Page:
In addition, Superfund at Milltown came about in the absence of any organized environmentalism such as the established national groups or radical fringe — the personality split of environmentalism in the 1980s. Environmentalism, even in its local, mostly cooperative, and practical form, appeared in Milltown only after the Superfund designation. In the beginning the situation unfolded mostly via routine governance and the actions of individuals within the community and within the agencies involved.
* * *
Two rivers meet next to Milltown. Yet for most of the town's history the union of rivers was hidden.
In Milltown one engine of industry was a dam built in 1907 to impound the confluence of the Blackfoot River and the Clark Fork. One of the many new hydroelectric dams being built in the new century, it powered the region's largest lumber mills, including those of the Western Lumber Company (owned by the dam's builder, mining magnate William A. Clark) and the Blackfoot Milling Company (owned by the Anaconda Company) in the town of Bonner less than a mile east of Milltown. The dam's generators also powered a streetcar line that ran between Milltown and Missoula, seven miles downstream, and another that traveled up and down the Bitterroot Valley, south of Missoula. Electricity from the dam lit Missoula's main streets and well-to-do homes and businesses.
In addition to electrifying the region, the dam and the milling that it powered brought people to Milltown, most of whom were young men in search of work. With Milltown lumber, railroad crews tied the tracks that connected the forests to the mills, the mills to the mines, the mines to the smelters, the smelters to wire manufacturers, and the manufacturers to retailers. Builders used Milltown lumber to construct homes and businesses in Montana and wired them with Butte copper. In 1920, when the three Dufresne brothers moved to Milltown to work in the mills, the Anaconda Company, which owned the Bonner mill, had more than doubled the previous year's production, and the value of its lumber nearly equaled that of all other manufacturing in the county.
Those who came for jobs were following a westward movement of the lumber industry. Many French Canadians and Norwegians left logged-out areas of New Brunswick and the Great Lakes for the prospect of work in western Montana's robust timber industry. Finns and Swedes tended to make their way to western Montana as first-generation immigrants who had lost their farmland, timberland, or artisanal businesses as industrialization and industrial-scale agriculture marched northward and eastward across Europe. Swedes tended to come as bachelors, the Norwegians and Finns as families that organized readily around social activities like saunas and churchgoing. For a few years before the establishment of the post office, in 1912, Milltown went by the name Finntown. By the time the Dufresnes arrived, World War I had dampened immigration. For the increasingly stable population in Milltown at that time, wages and work were good. Like many others, the Dufresne brothers used the opportunity to start families.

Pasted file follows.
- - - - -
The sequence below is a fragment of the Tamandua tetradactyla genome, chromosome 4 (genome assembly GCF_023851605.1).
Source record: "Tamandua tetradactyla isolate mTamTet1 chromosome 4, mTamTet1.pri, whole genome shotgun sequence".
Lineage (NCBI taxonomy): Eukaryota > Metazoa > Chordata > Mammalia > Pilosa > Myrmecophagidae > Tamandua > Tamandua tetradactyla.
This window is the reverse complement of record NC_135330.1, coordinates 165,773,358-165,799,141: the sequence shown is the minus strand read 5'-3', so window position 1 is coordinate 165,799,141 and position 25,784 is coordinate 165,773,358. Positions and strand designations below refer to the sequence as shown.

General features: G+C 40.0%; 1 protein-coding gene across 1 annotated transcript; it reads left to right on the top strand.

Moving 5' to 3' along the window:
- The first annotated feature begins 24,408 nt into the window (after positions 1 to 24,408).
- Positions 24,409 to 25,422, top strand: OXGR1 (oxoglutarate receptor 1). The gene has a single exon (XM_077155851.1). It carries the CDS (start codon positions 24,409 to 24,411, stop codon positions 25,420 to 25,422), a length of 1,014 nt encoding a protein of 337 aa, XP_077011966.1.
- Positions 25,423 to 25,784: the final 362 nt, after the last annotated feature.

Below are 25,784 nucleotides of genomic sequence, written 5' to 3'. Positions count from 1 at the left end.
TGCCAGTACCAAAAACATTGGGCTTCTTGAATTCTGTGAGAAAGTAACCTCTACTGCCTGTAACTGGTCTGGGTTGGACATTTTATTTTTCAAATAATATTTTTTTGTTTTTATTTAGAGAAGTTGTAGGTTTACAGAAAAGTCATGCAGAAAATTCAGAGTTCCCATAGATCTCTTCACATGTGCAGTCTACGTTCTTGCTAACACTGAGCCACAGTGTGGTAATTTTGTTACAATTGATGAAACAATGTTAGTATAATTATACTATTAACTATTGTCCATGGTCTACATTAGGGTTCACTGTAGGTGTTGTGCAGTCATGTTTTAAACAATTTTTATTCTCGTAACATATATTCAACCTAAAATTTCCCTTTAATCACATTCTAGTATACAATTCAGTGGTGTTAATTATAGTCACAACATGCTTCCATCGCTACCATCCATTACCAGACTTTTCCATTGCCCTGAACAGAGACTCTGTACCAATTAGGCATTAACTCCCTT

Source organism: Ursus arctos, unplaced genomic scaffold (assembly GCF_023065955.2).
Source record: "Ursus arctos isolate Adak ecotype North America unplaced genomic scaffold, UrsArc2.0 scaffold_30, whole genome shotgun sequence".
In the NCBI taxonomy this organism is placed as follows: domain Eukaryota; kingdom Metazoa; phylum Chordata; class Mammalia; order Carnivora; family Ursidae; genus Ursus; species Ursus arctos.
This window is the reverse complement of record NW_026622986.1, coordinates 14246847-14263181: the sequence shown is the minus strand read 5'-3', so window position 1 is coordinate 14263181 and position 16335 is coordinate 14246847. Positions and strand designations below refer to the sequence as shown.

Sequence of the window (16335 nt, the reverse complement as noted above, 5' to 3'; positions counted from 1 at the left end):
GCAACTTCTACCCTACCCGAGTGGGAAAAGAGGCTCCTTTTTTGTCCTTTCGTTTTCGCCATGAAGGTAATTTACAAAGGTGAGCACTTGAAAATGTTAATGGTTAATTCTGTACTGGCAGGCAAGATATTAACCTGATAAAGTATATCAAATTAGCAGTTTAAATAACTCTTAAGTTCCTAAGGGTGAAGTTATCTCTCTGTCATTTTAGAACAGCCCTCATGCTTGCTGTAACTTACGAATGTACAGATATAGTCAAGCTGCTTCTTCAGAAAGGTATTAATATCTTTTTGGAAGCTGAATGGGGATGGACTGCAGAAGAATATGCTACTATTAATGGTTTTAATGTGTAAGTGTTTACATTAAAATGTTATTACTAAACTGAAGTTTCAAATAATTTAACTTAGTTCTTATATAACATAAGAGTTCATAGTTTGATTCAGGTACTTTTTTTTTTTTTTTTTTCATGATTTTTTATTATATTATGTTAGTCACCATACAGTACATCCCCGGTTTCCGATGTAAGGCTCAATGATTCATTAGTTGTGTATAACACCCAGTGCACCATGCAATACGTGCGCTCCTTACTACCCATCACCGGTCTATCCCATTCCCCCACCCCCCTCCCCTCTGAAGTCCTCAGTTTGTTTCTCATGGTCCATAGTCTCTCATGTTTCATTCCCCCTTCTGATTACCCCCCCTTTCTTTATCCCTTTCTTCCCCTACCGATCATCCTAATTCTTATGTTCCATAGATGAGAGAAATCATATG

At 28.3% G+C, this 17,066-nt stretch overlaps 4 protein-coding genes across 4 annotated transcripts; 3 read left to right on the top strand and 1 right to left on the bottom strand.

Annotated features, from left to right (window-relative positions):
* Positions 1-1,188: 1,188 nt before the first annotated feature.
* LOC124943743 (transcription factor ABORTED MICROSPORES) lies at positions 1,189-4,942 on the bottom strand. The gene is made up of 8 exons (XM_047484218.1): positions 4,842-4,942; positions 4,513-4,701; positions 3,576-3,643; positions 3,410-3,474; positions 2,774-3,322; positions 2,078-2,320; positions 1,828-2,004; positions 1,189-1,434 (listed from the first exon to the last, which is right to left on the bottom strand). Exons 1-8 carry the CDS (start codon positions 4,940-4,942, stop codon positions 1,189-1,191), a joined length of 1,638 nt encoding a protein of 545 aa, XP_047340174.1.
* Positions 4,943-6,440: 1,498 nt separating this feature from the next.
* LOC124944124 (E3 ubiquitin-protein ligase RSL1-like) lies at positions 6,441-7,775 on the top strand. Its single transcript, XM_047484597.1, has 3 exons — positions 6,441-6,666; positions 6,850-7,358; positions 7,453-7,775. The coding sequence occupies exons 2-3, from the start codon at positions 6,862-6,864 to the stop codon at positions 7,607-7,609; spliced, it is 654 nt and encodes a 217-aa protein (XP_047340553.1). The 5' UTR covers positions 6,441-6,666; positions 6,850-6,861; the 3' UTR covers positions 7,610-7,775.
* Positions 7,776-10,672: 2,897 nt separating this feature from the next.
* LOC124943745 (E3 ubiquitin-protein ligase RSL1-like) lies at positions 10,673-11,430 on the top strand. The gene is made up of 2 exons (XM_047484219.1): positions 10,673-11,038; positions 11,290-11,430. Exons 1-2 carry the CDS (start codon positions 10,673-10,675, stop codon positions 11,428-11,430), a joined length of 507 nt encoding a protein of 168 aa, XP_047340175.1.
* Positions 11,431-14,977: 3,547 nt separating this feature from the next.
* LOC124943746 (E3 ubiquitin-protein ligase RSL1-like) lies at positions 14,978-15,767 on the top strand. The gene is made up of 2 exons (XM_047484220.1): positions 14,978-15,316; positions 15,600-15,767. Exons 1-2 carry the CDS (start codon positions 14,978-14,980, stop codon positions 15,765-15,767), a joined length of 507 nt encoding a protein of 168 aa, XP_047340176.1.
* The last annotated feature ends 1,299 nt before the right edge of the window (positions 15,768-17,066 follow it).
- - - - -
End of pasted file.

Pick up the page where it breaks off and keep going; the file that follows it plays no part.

Leo Dufresne was born in Milltown in 1923. He grew up in his parents' company house and became accustomed to the ethnically distinct bars and neighborhoods that defined the town. The summer after finishing high school, Leo started working at the Bonner mill. At that time, the company rented the modest clapboard houses around town for about twenty dollars a month. Even after Leo retired from mill work the company subsidized his rent. After Champion Lumber bought the mill from Anaconda in 1972, the company supplied workers with firewood for the winter. With the abatement of most labor issues following the World Wars, Leo Dufresne, like most of his fellow mill workers, appreciated his employer and the lifestyle afforded by working in the area. He especially enjoyed watching his sons grow up in the same environment he had.
Excerpted from Restoring the Shining Waters by David Brooks. Copyright © 2015 University of Oklahoma Press. Excerpted by permission of UNIVERSITY OF OKLAHOMA PRESS.
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Table of Contents
1. Arsenic in Old Places: Milltown's Path to Superfund Designation,
2. Floods of Change: From Tainted Wells to Threatened Watershed,
3. Placing the Blame: Liability at Milltown and the New Superfund,
4. Seeing the River As Resource: Suing for Damages,
5. Another River Runs through It,
6. The Campaign: "Remove the Dam, Restore the River",
7. The Three Rs of Superfund: Remediation, Restoration, and Redevelopment,